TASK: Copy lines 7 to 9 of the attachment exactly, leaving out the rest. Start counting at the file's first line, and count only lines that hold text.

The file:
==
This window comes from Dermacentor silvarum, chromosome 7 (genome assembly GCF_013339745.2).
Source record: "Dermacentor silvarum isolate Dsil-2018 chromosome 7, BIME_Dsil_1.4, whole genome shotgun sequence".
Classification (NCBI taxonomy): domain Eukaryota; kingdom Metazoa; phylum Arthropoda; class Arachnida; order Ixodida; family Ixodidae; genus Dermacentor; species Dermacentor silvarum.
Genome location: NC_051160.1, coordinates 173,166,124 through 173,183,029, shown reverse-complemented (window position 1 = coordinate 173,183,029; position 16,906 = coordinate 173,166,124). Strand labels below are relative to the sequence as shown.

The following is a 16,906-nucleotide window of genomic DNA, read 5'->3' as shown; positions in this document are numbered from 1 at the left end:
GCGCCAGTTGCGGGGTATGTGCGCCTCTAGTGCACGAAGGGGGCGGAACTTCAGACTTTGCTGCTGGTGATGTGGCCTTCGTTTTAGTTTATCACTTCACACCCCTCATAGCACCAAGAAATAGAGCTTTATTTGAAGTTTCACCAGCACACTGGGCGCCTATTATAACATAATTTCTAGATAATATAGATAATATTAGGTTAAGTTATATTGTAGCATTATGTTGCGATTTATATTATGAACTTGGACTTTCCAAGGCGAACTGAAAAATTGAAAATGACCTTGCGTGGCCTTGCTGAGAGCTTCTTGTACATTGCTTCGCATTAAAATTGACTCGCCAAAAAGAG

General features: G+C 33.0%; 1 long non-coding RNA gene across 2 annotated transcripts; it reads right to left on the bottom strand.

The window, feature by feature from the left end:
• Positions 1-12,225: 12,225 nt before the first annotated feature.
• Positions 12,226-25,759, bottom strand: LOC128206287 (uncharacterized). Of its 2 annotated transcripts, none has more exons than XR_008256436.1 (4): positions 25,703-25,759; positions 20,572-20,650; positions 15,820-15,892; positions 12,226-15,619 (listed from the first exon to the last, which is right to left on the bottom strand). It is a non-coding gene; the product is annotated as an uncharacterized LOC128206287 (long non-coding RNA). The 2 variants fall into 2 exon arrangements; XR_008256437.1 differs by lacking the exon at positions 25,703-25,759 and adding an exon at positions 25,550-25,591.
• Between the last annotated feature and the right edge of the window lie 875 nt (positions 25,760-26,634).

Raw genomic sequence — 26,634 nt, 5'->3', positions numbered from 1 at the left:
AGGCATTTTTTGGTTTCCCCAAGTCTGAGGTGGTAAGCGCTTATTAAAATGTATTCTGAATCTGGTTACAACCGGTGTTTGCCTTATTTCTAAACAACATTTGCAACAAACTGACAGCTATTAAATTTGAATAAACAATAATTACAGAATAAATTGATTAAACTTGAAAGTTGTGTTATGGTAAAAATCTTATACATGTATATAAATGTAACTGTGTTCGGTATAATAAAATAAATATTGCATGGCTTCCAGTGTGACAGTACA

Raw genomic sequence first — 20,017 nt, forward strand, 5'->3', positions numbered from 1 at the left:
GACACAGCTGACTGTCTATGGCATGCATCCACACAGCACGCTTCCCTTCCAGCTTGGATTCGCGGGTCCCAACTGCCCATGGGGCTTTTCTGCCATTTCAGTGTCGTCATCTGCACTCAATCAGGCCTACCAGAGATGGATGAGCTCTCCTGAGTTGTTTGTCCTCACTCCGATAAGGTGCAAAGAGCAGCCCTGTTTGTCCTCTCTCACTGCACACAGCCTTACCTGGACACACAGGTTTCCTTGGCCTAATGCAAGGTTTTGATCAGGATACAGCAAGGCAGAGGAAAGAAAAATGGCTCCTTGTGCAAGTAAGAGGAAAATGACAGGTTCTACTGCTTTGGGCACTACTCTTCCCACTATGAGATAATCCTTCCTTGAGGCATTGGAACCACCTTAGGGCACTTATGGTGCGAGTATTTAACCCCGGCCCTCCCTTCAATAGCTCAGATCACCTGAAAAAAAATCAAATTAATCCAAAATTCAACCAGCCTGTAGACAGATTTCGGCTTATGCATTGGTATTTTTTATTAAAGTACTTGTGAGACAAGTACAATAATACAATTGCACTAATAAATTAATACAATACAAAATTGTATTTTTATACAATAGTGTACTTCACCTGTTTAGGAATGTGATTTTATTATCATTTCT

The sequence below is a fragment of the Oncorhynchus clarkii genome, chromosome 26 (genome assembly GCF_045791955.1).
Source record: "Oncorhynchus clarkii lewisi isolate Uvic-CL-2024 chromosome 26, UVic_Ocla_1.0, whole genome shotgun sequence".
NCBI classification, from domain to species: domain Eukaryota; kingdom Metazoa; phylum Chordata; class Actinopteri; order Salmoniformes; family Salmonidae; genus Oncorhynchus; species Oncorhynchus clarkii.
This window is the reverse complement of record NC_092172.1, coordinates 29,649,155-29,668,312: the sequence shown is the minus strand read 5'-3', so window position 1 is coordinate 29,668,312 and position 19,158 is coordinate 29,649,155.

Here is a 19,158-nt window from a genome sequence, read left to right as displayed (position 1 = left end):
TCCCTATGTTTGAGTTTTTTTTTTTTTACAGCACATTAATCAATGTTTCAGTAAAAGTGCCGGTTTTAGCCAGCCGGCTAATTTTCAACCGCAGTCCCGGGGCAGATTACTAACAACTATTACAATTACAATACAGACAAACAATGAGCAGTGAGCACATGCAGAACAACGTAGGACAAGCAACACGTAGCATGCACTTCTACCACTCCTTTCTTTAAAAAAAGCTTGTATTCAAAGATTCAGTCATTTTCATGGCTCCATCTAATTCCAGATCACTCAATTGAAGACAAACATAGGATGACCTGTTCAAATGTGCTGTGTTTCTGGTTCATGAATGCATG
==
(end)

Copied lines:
General features: G+C 33.0%; 1 long non-coding RNA gene across 2 annotated transcripts; it reads right to left on the bottom strand.

The window, feature by feature from the left end:
• Positions 1-12,225: 12,225 nt before the first annotated feature.